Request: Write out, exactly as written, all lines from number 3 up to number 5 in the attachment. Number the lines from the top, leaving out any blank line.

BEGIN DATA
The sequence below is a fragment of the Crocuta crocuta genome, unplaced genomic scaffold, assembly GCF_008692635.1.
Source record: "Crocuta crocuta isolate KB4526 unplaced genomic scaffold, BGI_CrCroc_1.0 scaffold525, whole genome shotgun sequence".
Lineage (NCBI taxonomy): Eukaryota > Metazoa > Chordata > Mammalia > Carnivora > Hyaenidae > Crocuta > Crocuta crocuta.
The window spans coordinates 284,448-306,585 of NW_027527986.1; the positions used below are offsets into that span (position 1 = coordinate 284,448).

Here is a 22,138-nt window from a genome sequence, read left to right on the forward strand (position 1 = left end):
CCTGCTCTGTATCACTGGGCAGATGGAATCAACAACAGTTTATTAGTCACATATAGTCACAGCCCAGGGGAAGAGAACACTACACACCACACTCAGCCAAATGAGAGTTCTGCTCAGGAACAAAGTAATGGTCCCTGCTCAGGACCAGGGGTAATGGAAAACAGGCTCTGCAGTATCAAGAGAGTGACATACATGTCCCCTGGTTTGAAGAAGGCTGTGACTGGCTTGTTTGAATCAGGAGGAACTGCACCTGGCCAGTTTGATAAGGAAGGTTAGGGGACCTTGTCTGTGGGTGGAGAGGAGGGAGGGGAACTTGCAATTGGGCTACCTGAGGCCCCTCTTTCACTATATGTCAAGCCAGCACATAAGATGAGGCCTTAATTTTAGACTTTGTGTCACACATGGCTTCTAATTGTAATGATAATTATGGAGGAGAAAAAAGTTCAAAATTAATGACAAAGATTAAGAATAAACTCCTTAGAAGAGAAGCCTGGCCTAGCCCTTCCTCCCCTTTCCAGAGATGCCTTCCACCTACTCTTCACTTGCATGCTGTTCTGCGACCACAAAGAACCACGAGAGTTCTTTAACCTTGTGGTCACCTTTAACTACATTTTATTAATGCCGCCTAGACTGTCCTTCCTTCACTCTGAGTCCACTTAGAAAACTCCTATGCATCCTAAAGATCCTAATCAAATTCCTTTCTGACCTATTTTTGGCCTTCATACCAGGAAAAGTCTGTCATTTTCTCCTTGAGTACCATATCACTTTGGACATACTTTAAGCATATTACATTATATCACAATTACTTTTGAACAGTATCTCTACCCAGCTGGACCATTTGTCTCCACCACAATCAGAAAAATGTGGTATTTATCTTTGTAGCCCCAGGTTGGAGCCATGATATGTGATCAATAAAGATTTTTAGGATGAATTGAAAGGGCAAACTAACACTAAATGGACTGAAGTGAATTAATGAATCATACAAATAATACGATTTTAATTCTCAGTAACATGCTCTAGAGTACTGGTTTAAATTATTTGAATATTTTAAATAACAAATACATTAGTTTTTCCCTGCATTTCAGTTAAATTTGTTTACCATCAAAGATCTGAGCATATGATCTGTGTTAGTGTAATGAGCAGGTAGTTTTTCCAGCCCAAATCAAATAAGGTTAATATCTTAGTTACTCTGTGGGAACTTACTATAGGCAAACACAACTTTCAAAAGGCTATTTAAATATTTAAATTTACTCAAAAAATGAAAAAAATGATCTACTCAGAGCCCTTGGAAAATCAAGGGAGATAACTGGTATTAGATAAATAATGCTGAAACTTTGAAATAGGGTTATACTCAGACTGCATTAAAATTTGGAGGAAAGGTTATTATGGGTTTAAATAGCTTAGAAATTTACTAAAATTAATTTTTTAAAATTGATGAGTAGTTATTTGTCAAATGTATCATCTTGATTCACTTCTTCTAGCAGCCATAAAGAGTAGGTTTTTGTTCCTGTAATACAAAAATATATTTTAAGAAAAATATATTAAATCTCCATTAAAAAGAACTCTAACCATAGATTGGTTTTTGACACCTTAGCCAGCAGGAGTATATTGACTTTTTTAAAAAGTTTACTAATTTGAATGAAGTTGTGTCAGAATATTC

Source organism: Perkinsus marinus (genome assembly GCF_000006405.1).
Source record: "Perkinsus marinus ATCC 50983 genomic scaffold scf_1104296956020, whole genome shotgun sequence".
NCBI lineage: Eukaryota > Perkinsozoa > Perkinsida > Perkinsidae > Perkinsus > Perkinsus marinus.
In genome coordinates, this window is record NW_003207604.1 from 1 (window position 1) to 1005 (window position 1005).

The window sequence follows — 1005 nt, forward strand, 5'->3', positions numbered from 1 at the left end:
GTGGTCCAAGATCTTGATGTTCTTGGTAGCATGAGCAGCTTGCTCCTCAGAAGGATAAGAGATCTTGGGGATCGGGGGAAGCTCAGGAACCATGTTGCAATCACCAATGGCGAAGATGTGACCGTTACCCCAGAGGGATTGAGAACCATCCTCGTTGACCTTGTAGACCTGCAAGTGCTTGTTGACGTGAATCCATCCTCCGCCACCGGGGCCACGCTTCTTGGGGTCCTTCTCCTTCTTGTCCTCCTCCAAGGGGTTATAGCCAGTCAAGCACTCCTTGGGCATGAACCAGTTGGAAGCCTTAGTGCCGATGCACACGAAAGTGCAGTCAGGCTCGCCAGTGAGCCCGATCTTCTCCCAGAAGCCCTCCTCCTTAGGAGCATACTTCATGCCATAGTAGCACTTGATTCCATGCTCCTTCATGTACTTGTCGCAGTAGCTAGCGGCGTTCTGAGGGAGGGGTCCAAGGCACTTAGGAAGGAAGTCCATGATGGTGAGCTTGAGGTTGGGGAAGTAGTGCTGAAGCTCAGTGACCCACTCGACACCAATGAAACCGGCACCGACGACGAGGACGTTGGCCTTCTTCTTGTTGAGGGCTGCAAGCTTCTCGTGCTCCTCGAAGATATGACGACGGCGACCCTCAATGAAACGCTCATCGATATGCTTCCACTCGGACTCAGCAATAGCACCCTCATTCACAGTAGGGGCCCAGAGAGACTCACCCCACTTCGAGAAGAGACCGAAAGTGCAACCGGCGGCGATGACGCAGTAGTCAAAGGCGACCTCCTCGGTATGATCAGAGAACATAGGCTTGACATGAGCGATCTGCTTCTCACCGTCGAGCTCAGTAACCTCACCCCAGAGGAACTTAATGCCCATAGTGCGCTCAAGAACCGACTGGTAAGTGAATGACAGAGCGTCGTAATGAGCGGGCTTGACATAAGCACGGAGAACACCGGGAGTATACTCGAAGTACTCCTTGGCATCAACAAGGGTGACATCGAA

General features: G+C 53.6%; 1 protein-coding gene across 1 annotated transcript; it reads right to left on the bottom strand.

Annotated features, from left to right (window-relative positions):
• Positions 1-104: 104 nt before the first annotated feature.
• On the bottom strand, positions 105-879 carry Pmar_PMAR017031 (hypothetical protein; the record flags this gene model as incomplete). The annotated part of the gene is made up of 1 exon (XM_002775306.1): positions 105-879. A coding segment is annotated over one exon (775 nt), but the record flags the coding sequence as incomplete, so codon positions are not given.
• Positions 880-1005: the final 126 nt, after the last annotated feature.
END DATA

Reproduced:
Lineage (NCBI taxonomy): Eukaryota > Metazoa > Chordata > Mammalia > Carnivora > Hyaenidae > Crocuta > Crocuta crocuta.
The window spans coordinates 284,448-306,585 of NW_027527986.1; the positions used below are offsets into that span (position 1 = coordinate 284,448).

Here is a 22,138-nt window from a genome sequence, read left to right on the forward strand (position 1 = left end):